UCF Researchers Make National List
The University of Central Florida has earned five research grants worth about $1.2 million from the Defense University Research Instrumentation Program (DURIP), placing UCF among the top 10 award recipients in the country.
The Massachusetts Institute of Technology, Purdue University, the University of Michigan and the University of California San Diego also landed five awards. Only the Georgia Institute of Technology, University of Maryland, University of Washington and Pennsylvania State University earned more grants.
DURIP awards totaling $54.7 million will help 190 researchers at 100 academic institutions purchase state-of-the-art research equipment, which will benefit science education, medical training and the preparation of soldiers before heading to war.
“Given the state cuts we have no state money for critical instrumentation for STEM research and education,” said M.J. Soileau vice president for research and commercialization at UCF. The university has seen a loss of $145 million in state funding over the past five years. “Our researchers are always tasked with competing for funding to pay for their research however this year we are especially pleased to have five faculty members who succeeded in competing with the best of the best.”
The money coming to UCF will help an array of projects including a program that blends the physical and virtual world by incorporating avatars and robots to help train medical personnel and soldiers before they leave for dangerous missions.
“Funding programs like the DURIP are critical to keeping our research competitive,” said Professor Gregory Welch, who joined UCF’s Institute for Simulation & Training and College of Engineering and Computer Science last August. Welch also holds as an appointment at the University of North Carolina Chapel Hill.
The funding will allow Welch and his team to greatly advance their work in the area of robotic physical-virtual-avatars. These creations are specially designed mannequins that have a projected real human face. A human operator in a remote location can see what the avatar sees in real time and can reproduce the human’s facial expressions and head movements.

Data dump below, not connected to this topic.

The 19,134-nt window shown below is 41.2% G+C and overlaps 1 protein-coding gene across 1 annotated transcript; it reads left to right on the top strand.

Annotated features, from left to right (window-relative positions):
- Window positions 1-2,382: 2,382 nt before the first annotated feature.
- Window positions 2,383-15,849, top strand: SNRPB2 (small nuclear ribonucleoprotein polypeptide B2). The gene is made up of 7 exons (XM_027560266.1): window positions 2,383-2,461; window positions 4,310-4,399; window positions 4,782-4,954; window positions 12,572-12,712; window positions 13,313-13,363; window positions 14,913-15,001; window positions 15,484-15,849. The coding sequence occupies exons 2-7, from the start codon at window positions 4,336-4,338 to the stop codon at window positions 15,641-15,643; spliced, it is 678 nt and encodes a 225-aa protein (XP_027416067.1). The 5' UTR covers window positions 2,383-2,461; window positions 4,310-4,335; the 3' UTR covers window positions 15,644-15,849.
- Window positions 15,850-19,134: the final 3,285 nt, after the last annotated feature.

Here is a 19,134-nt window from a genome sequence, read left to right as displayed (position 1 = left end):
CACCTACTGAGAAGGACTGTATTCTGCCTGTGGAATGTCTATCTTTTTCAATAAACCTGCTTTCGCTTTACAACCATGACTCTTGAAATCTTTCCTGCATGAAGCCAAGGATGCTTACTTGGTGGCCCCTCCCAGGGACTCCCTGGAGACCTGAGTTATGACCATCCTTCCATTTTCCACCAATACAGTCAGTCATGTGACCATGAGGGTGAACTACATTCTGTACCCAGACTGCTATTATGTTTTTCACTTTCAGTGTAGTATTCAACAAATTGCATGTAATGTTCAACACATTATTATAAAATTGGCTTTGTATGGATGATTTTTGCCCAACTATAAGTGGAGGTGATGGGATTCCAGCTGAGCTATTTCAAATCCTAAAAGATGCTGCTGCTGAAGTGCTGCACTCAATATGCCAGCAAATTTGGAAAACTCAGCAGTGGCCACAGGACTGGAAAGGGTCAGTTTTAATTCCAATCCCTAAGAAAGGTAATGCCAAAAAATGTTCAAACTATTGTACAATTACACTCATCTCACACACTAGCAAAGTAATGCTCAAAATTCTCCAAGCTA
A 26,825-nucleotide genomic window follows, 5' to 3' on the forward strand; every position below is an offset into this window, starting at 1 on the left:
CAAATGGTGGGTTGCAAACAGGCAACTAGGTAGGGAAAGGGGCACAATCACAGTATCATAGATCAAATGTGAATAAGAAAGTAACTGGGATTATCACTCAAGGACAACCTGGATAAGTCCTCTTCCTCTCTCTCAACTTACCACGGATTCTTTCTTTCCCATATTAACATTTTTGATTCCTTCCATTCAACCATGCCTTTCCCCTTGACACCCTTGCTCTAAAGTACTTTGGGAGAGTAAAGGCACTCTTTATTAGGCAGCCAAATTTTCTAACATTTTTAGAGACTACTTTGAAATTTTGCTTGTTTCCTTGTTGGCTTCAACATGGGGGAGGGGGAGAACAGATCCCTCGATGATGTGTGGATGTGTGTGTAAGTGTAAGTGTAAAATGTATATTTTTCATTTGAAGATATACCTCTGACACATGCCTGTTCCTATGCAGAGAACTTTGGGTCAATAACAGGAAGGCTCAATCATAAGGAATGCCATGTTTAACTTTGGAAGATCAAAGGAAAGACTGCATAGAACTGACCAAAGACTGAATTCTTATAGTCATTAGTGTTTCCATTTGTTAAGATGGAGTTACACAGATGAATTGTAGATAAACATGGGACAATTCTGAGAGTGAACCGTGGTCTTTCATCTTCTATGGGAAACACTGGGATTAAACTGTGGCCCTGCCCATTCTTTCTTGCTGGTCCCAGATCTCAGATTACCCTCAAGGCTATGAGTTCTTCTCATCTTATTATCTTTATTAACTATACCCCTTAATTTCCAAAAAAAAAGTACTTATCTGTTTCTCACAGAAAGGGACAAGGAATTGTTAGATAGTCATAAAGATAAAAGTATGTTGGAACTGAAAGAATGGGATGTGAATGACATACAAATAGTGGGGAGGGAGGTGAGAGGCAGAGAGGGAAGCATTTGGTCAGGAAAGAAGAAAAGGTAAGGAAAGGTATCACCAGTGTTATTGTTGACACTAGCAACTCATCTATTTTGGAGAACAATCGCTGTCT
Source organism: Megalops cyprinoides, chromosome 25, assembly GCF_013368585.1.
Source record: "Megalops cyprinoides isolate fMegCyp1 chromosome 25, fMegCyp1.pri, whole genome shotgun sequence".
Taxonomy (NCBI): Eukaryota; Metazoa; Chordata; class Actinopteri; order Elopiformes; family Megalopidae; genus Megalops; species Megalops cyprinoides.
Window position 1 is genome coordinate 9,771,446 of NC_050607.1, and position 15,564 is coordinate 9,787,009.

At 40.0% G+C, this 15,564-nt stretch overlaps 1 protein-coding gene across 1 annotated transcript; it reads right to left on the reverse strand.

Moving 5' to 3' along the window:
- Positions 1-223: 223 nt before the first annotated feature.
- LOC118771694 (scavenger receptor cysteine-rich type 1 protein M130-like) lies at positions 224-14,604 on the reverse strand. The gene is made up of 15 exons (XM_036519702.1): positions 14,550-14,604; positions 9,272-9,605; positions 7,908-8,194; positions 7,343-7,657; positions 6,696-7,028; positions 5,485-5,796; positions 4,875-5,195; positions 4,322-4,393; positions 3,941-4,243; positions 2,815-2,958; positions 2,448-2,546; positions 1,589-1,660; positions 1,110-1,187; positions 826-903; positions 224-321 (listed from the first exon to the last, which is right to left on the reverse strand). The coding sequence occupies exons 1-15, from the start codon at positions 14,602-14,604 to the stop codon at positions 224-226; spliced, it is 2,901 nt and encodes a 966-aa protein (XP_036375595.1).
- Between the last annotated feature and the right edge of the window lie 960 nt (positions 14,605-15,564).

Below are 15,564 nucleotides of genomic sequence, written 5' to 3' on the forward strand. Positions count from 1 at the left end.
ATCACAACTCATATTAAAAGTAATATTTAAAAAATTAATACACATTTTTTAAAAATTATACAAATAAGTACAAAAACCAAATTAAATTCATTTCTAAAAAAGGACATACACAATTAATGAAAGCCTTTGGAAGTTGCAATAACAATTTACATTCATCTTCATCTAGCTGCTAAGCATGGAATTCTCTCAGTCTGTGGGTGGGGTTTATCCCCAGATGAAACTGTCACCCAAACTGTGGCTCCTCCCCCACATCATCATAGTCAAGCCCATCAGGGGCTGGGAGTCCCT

Welch plans to create a “Sensorium system” to explore aspects of the physical-virtual avatars. For example, in addition to being used in military, medical and rehabilitation training, the system could be used for teaching students advanced techniques in science, technology, engineering and mathematics (STEM), Welch said.
Other UCF projects slated to receive funding:
A system for aligning and dispersing carbon nanotubes to allow for the creation of a new class of super-strong materials, led by Chengying Xu, assistant professor in the College of Engineering and Computer Science.
Completion of a unique facility in the UCF’s Townes Laser Institute that will allow a laser system to operate at record high power, led by Martin Richardson, Florida Photonics Center of Excellence trustee chair, professor in the College of Optics and Photonics and director of the Townes Laser Institute.
Enhancement of high performance computing and robot training equipment to expand research capabilities in robotics, artificial intelligence and evolvable hardware as well as to give students real-world experience, led by Mingjie Lin, assistant professor in the College of Engineering and Computer Science.
Purchase of video cameras, unmanned aerial vehicles for carrying the cameras and a cluster of computers for processing data obtained from the footage to improve research into the areas of motion tracking, behavior recognition and human and anomaly detection, led by Mubarak Shah, Ager Chair professor of Computer Science and director of the Computer Vision lab.
DURIP is a program under the Department of Defense. Representatives from the Army Research Office, Office of Naval Research, and the Air Force Office of Scientific Research evaluated more than 700 competitive proposals seeking a total of $226 million this year. Proposals were focused on advances in surface chemistry and physics, computing and networks, electronics and electro optics, neuroscience, fluid dynamics and propulsion, robotics and autonomous systems, and ocean, environmental, and biological science and engineering.
All awards are subject to the successful completion of negotiations between the defense department research offices and the academic institutions.